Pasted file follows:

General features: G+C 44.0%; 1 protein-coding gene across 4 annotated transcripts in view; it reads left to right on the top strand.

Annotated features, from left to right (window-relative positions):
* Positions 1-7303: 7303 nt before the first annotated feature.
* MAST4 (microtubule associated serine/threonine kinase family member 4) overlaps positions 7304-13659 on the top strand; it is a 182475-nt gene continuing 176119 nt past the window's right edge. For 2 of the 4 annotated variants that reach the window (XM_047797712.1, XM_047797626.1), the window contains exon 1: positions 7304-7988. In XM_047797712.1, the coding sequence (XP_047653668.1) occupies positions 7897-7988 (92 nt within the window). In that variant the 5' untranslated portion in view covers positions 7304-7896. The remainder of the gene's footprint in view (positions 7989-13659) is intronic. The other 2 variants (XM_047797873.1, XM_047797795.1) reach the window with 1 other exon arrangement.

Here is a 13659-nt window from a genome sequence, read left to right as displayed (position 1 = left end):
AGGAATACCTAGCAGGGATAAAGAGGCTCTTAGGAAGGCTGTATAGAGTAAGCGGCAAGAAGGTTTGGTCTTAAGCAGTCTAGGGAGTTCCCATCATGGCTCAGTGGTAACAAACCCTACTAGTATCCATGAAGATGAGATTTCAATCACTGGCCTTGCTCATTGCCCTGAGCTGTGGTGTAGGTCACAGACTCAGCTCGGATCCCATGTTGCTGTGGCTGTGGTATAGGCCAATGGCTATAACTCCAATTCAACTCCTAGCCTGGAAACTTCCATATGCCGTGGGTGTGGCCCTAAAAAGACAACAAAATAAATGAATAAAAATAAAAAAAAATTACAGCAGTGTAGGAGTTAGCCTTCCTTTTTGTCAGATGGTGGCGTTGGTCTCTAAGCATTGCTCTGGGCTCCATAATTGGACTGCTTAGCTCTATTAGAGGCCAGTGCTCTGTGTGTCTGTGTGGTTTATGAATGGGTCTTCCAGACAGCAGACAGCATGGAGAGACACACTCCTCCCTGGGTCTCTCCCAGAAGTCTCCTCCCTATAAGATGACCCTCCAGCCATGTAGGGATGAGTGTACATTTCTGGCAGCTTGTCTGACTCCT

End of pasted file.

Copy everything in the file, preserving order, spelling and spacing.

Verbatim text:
General features: G+C 44.0%; 1 protein-coding gene across 4 annotated transcripts in view; it reads left to right on the top strand.

Annotated features, from left to right (window-relative positions):
* Positions 1-7303: 7303 nt before the first annotated feature.
* MAST4 (microtubule associated serine/threonine kinase family member 4) overlaps positions 7304-13659 on the top strand; it is a 182475-nt gene continuing 176119 nt past the window's right edge. For 2 of the 4 annotated variants that reach the window (XM_047797712.1, XM_047797626.1), the window contains exon 1: positions 7304-7988. In XM_047797712.1, the coding sequence (XP_047653668.1) occupies positions 7897-7988 (92 nt within the window). In that variant the 5' untranslated portion in view covers positions 7304-7896. The remainder of the gene's footprint in view (positions 7989-13659) is intronic. The other 2 variants (XM_047797873.1, XM_047797795.1) reach the window with 1 other exon arrangement.

Here is a 13659-nt window from a genome sequence, read left to right as displayed (position 1 = left end):
AGGAATACCTAGCAGGGATAAAGAGGCTCTTAGGAAGGCTGTATAGAGTAAGCGGCAAGAAGGTTTGGTCTTAAGCAGTCTAGGGAGTTCCCATCATGGCTCAGTGGTAACAAACCCTACTAGTATCCATGAAGATGAGATTTCAATCACTGGCCTTGCTCATTGCCCTGAGCTGTGGTGTAGGTCACAGACTCAGCTCGGATCCCATGTTGCTGTGGCTGTGGTATAGGCCAATGGCTATAACTCCAATTCAACTCCTAGCCTGGAAACTTCCATATGCCGTGGGTGTGGCCCTAAAAAGACAACAAAATAAATGAATAAAAATAAAAAAAAATTACAGCAGTGTAGGAGTTAGCCTTCCTTTTTGTCAGATGGTGGCGTTGGTCTCTAAGCATTGCTCTGGGCTCCATAATTGGACTGCTTAGCTCTATTAGAGGCCAGTGCTCTGTGTGTCTGTGTGGTTTATGAATGGGTCTTCCAGACAGCAGACAGCATGGAGAGACACACTCCTCCCTGGGTCTCTCCCAGAAGTCTCCTCCCTATAAGATGACCCTCCAGCCATGTAGGGATGAGTGTACATTTCTGGCAGCTTGTCTGACTCCT